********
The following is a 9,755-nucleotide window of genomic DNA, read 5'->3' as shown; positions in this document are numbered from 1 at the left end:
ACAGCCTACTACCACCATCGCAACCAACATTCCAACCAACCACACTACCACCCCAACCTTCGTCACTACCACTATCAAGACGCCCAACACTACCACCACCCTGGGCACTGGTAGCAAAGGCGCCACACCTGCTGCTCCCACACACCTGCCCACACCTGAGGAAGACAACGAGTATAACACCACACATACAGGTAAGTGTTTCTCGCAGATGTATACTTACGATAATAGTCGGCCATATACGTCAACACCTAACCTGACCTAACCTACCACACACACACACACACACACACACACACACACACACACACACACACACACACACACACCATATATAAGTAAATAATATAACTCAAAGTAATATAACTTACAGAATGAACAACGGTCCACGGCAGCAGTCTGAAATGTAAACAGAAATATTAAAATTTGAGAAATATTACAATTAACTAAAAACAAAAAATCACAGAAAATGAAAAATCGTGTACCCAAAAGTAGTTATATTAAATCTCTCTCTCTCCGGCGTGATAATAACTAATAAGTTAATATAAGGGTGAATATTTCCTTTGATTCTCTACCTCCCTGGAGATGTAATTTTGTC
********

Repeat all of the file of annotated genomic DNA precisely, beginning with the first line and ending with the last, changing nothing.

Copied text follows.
The following is a 9,755-nucleotide window of genomic DNA, read 5'->3' as shown; positions in this document are numbered from 1 at the left end:
ACAGCCTACTACCACCATCGCAACCAACATTCCAACCAACCACACTACCACCCCAACCTTCGTCACTACCACTATCAAGACGCCCAACACTACCACCACCCTGGGCACTGGTAGCAAAGGCGCCACACCTGCTGCTCCCACACACCTGCCCACACCTGAGGAAGACAACGAGTATAACACCACACATACAGGTAAGTGTTTCTCGCAGATGTATACTTACGATAATAGTCGGCCATATACGTCAACACCTAACCTGACCTAACCTACCACACACACACACACACACACACACACACACACACACACACACACACACACACACACACCATATATAAGTAAATAATATAACTCAAAGTAATATAACTTACAGAATGAACAACGGTCCACGGCAGCAGTCTGAAATGTAAACAGAAATATTAAAATTTGAGAAATATTACAATTAACTAAAAACAAAAAATCACAGAAAATGAAAAATCGTGTACCCAAAAGTAGTTATATTAAATCTCTCTCTCTCCGGCGTGATAATAACTAATAAGTTAATATAAGGGTGAATATTTCCTTTGATTCTCTACCTCCCTGGAGATGTAATTTTGTC